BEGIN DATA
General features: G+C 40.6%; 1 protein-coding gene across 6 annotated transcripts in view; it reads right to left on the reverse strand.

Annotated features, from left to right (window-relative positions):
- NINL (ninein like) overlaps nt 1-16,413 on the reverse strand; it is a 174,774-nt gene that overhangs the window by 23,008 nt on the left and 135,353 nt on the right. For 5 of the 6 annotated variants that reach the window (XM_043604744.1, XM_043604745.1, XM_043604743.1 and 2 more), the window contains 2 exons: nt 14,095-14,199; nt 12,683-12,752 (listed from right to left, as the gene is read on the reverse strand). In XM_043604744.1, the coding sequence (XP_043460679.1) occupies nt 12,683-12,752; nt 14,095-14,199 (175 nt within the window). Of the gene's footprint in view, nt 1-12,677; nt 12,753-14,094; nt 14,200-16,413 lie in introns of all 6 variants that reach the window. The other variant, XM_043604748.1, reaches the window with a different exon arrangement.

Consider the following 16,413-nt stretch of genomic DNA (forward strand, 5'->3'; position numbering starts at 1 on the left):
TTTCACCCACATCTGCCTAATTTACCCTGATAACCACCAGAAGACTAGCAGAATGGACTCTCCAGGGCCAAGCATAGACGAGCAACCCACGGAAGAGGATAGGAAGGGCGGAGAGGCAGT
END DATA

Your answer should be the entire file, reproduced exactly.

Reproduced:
General features: G+C 40.6%; 1 protein-coding gene across 6 annotated transcripts in view; it reads right to left on the reverse strand.

Annotated features, from left to right (window-relative positions):
- NINL (ninein like) overlaps nt 1-16,413 on the reverse strand; it is a 174,774-nt gene that overhangs the window by 23,008 nt on the left and 135,353 nt on the right. For 5 of the 6 annotated variants that reach the window (XM_043604744.1, XM_043604745.1, XM_043604743.1 and 2 more), the window contains 2 exons: nt 14,095-14,199; nt 12,683-12,752 (listed from right to left, as the gene is read on the reverse strand). In XM_043604744.1, the coding sequence (XP_043460679.1) occupies nt 12,683-12,752; nt 14,095-14,199 (175 nt within the window). Of the gene's footprint in view, nt 1-12,677; nt 12,753-14,094; nt 14,200-16,413 lie in introns of all 6 variants that reach the window. The other variant, XM_043604748.1, reaches the window with a different exon arrangement.

Consider the following 16,413-nt stretch of genomic DNA (forward strand, 5'->3'; position numbering starts at 1 on the left):
TTTCACCCACATCTGCCTAATTTACCCTGATAACCACCAGAAGACTAGCAGAATGGACTCTCCAGGGCCAAGCATAGACGAGCAACCCACGGAAGAGGATAGGAAGGGCGGAGAGGCAGT